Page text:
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http://dx.doi.org/10.1073/pnas.1806928115DOI Listing
http://www.ncbi.nlm.nih.gov/pmc/articles/PMC6255185PMC
November 2018

Integrated Genomic Analysis of Hürthle Cell Cancer Reveals Oncogenic Drivers, Recurrent Mitochondrial Mutations, and Unique Chromosomal Landscapes.

Cancer Cell 2018 08;34(2):256-270.e5

Human Oncology and Pathogenesis Program, Memorial Sloan Kettering Cancer Center, New York, NY, USA; Department of Radiation Oncology, Memorial Sloan Kettering Cancer Center, New York, NY, USA. Electronic address:

The molecular foundations of Hürthle cell carcinoma (HCC) are poorly understood. Here we describe a comprehensive genomic characterization of 56 primary HCC tumors that span the spectrum of tumor behavior. We elucidate the mutational profile and driver mutations and show that these tumors exhibit a wide range of recurrent mutations. Notably, we report a high number of disruptive mutations to both protein-coding and tRNA-encoding regions of the mitochondrial genome. We reveal unique chromosomal landscapes that involve whole-chromosomal duplications of chromosomes 5 and 7 and widespread loss of heterozygosity arising from haploidization and copy-number-neutral uniparental disomy. We also identify fusion genes and disrupted signaling pathways that may drive disease pathogenesis.
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http://dx.doi.org/10.1016/j.ccell.2018.07.002DOI Listing
http://www.ncbi.nlm.nih.gov/pmc/articles/PMC6247912PMC
August 2018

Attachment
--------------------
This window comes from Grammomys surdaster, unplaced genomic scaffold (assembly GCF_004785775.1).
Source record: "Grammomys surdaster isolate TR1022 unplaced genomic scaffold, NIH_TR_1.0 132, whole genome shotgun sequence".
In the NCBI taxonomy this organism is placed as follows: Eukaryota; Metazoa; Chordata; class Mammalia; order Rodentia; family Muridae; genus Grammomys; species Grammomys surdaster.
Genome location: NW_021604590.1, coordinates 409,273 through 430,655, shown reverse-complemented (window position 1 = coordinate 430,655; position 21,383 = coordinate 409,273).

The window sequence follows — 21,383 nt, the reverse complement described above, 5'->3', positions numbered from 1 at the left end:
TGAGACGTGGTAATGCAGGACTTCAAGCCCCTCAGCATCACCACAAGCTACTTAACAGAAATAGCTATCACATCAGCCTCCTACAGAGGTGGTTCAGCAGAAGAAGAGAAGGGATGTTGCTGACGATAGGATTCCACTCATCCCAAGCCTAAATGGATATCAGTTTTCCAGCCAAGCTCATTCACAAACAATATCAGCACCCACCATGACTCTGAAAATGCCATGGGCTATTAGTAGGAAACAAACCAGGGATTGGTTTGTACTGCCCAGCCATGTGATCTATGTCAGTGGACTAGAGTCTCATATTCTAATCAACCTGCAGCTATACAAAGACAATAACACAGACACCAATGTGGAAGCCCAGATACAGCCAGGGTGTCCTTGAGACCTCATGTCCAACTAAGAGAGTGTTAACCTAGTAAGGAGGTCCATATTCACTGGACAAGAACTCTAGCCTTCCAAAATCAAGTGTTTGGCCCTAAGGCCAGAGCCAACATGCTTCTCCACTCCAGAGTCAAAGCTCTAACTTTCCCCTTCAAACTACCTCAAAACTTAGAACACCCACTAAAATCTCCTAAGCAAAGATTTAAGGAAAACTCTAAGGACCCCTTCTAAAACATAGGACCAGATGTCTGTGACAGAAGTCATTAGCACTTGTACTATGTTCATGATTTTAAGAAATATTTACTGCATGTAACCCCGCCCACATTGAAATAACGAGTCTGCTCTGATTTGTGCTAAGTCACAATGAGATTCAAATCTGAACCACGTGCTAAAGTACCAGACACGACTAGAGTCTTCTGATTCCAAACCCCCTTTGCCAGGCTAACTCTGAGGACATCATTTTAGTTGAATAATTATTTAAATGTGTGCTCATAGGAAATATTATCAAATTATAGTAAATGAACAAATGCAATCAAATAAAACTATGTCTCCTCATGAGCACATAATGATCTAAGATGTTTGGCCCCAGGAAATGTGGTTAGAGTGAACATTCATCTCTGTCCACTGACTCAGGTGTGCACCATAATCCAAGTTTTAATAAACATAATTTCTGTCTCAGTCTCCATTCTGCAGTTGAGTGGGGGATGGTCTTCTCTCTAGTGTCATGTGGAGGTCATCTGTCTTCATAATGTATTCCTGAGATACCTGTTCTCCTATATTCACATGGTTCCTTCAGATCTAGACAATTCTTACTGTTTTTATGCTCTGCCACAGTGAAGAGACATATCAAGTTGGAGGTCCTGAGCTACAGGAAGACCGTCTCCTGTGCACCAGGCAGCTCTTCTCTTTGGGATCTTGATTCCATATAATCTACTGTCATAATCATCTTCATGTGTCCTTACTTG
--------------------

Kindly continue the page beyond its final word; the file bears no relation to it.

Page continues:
ATR inhibition controls aggressive prostate tumors deficient in Y-linked histone demethylase KDM5D.

J Clin Invest 2018 07 4;128(7):2979-2995. Epub 2018 Jun 4.

Department of Medicine, Memorial Sloan Kettering Cancer Center, New York, New York, USA.

Epigenetic modifications control cancer development and clonal evolution in various cancer types. Here, we show that loss of the male-specific histone demethylase lysine-specific demethylase 5D (KDM5D) encoded on the Y chromosome epigenetically modifies histone methylation marks and alters gene expression, resulting in aggressive prostate cancer. Fluorescent in situ hybridization demonstrated that segmental or total deletion of the Y chromosome in prostate cancer cells is one of the causes of decreased KDM5D mRNA expression. The result of ChIP-sequencing analysis revealed that KDM5D preferably binds to promoter regions with coenrichment of the motifs of crucial transcription factors that regulate the cell cycle. Loss of KDM5D expression with dysregulated H3K4me3 transcriptional marks was associated with acceleration of the cell cycle and mitotic entry, leading to increased DNA-replication stress. Analysis of multiple clinical data sets reproducibly showed that loss of expression of KDM5D confers a poorer prognosis. Notably, we also found stress-induced DNA damage on the serine/threonine protein kinase ATR with loss of KDM5D. In KDM5D-deficient cells, blocking ATR activity with an ATR inhibitor enhanced DNA damage, which led to subsequent apoptosis. These data start to elucidate the biological characteristics resulting from loss of KDM5D and also provide clues for a potential novel therapeutic approach for this subset of aggressive prostate cancer.
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http://dx.doi.org/10.1172/JCI96769DOI Listing
http://www.ncbi.nlm.nih.gov/pmc/articles/PMC6025984PMC
July 2018

Intratumoral heterogeneity of ERBB2 amplification and HER2 expression in micropapillary urothelial carcinoma.

Hum Pathol 2018 07 27;77:63-69. Epub 2018 Mar 27.

Department of Pathology, Memorial Sloan Kettering Cancer Center, New York, NY 10065. Electronic address: